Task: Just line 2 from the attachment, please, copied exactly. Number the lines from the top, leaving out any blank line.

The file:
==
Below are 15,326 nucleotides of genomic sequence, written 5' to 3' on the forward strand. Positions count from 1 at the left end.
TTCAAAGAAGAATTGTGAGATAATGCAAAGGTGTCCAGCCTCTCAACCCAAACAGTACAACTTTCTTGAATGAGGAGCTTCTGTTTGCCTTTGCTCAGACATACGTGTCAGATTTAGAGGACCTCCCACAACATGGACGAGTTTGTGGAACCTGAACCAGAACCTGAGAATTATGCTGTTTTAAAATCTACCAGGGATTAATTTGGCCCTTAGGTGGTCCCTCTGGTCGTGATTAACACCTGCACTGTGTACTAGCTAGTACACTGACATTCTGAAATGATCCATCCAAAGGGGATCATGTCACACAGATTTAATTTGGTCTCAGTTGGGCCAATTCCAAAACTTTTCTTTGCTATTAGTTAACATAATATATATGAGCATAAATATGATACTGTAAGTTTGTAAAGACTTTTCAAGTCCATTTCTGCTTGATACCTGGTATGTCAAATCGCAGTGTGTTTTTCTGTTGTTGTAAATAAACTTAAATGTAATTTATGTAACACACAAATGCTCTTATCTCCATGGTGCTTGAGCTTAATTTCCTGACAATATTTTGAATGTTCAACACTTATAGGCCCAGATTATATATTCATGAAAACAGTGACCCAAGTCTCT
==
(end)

TTCAAAGAAGAATTGTGAGATAATGCAAAGGTGTCCAGCCTCTCAACCCAAACAGTACAACTTTCTTGAATGAGGAGCTTCTGTTTGCCTTTGCTCAGACATACGTGTCAGATTTAGAGGACCTCCCACAACATGGACGAGTTTGTGGAACCTGAACCAGAACCTGAGAATTATGCTGTTTTAAAATCTACCAGGGATTAATTTGGCCCTTAGGTGGTCCCTCTGGTCGTGATTAACACCTGCACTGTGTACTAGCTAGTACACTGACATTCTGAAATGATCCATCCAAAGGGGATCATGTCACACAGATTTAATTTGGTCTCAGTTGGGCCAATTCCAAAACTTTTCTTTGCTATTAGTTAACATAATATATATGAGCATAAATATGATACTGTAAGTTTGTAAAGACTTTTCAAGTCCATTTCTGCTTGATACCTGGTATGTCAAATCGCAGTGTGTTTTTCTGTTGTTGTAAATAAACTTAAATGTAATTTATGTAACACACAAATGCTCTTATCTCCATGGTGCTTGAGCTTAATTTCCTGACAATATTTTGAATGTTCAACACTTATAGGCCCAGATTATATATTCATGAAAACAGTGACCCAAGTCTCT